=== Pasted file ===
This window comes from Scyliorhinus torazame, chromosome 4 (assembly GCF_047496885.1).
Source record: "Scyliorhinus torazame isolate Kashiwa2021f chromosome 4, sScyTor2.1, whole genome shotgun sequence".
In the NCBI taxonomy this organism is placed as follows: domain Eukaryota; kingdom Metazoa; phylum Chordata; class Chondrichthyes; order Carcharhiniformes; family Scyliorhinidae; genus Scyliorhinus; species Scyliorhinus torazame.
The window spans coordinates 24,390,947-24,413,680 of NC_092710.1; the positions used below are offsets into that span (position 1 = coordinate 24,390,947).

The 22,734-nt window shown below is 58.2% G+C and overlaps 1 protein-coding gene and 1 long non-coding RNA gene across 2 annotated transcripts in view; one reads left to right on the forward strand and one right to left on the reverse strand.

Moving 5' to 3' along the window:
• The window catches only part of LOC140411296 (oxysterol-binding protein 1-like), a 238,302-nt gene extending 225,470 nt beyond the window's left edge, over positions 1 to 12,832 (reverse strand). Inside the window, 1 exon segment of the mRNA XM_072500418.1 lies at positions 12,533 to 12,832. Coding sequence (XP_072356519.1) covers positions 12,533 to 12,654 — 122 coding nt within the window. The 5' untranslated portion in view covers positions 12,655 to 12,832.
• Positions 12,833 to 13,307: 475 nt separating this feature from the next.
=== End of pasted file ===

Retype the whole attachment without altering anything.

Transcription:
This window comes from Scyliorhinus torazame, chromosome 4 (assembly GCF_047496885.1).
Source record: "Scyliorhinus torazame isolate Kashiwa2021f chromosome 4, sScyTor2.1, whole genome shotgun sequence".
In the NCBI taxonomy this organism is placed as follows: domain Eukaryota; kingdom Metazoa; phylum Chordata; class Chondrichthyes; order Carcharhiniformes; family Scyliorhinidae; genus Scyliorhinus; species Scyliorhinus torazame.
The window spans coordinates 24,390,947-24,413,680 of NC_092710.1; the positions used below are offsets into that span (position 1 = coordinate 24,390,947).

The 22,734-nt window shown below is 58.2% G+C and overlaps 1 protein-coding gene and 1 long non-coding RNA gene across 2 annotated transcripts in view; one reads left to right on the forward strand and one right to left on the reverse strand.

Moving 5' to 3' along the window:
• The window catches only part of LOC140411296 (oxysterol-binding protein 1-like), a 238,302-nt gene extending 225,470 nt beyond the window's left edge, over positions 1 to 12,832 (reverse strand). Inside the window, 1 exon segment of the mRNA XM_072500418.1 lies at positions 12,533 to 12,832. Coding sequence (XP_072356519.1) covers positions 12,533 to 12,654 — 122 coding nt within the window. The 5' untranslated portion in view covers positions 12,655 to 12,832.
• Positions 12,833 to 13,307: 475 nt separating this feature from the next.